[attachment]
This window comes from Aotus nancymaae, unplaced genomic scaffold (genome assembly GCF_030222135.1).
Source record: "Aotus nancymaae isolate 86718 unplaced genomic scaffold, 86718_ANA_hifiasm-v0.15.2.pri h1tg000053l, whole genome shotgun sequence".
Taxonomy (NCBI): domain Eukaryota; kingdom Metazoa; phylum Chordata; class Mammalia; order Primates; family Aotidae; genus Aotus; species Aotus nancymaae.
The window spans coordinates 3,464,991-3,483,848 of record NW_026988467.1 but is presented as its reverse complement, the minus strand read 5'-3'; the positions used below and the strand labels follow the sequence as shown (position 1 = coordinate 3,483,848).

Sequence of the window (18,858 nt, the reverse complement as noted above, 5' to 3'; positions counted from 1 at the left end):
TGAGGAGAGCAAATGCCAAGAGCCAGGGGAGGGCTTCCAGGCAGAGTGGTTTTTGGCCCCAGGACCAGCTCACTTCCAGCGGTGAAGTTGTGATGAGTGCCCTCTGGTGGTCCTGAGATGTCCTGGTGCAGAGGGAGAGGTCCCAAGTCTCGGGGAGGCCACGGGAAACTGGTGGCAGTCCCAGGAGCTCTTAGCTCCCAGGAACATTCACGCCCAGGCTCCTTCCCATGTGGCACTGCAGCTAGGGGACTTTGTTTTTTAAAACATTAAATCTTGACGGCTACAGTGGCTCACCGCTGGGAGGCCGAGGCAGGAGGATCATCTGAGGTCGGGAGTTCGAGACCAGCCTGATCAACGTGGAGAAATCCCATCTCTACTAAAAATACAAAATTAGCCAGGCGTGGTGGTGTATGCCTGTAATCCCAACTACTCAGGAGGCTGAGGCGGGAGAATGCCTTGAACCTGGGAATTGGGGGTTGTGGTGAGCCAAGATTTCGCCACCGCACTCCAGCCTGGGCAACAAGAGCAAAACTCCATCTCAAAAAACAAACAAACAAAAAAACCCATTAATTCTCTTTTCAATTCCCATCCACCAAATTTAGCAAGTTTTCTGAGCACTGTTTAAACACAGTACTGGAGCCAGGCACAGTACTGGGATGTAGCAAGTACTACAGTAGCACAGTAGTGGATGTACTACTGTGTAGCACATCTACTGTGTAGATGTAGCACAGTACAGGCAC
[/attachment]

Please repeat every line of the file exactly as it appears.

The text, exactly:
This window comes from Aotus nancymaae, unplaced genomic scaffold (genome assembly GCF_030222135.1).
Source record: "Aotus nancymaae isolate 86718 unplaced genomic scaffold, 86718_ANA_hifiasm-v0.15.2.pri h1tg000053l, whole genome shotgun sequence".
Taxonomy (NCBI): domain Eukaryota; kingdom Metazoa; phylum Chordata; class Mammalia; order Primates; family Aotidae; genus Aotus; species Aotus nancymaae.
The window spans coordinates 3,464,991-3,483,848 of record NW_026988467.1 but is presented as its reverse complement, the minus strand read 5'-3'; the positions used below and the strand labels follow the sequence as shown (position 1 = coordinate 3,483,848).

Sequence of the window (18,858 nt, the reverse complement as noted above, 5' to 3'; positions counted from 1 at the left end):
TGAGGAGAGCAAATGCCAAGAGCCAGGGGAGGGCTTCCAGGCAGAGTGGTTTTTGGCCCCAGGACCAGCTCACTTCCAGCGGTGAAGTTGTGATGAGTGCCCTCTGGTGGTCCTGAGATGTCCTGGTGCAGAGGGAGAGGTCCCAAGTCTCGGGGAGGCCACGGGAAACTGGTGGCAGTCCCAGGAGCTCTTAGCTCCCAGGAACATTCACGCCCAGGCTCCTTCCCATGTGGCACTGCAGCTAGGGGACTTTGTTTTTTAAAACATTAAATCTTGACGGCTACAGTGGCTCACCGCTGGGAGGCCGAGGCAGGAGGATCATCTGAGGTCGGGAGTTCGAGACCAGCCTGATCAACGTGGAGAAATCCCATCTCTACTAAAAATACAAAATTAGCCAGGCGTGGTGGTGTATGCCTGTAATCCCAACTACTCAGGAGGCTGAGGCGGGAGAATGCCTTGAACCTGGGAATTGGGGGTTGTGGTGAGCCAAGATTTCGCCACCGCACTCCAGCCTGGGCAACAAGAGCAAAACTCCATCTCAAAAAACAAACAAACAAAAAAACCCATTAATTCTCTTTTCAATTCCCATCCACCAAATTTAGCAAGTTTTCTGAGCACTGTTTAAACACAGTACTGGAGCCAGGCACAGTACTGGGATGTAGCAAGTACTACAGTAGCACAGTAGTGGATGTACTACTGTGTAGCACATCTACTGTGTAGATGTAGCACAGTACAGGCAC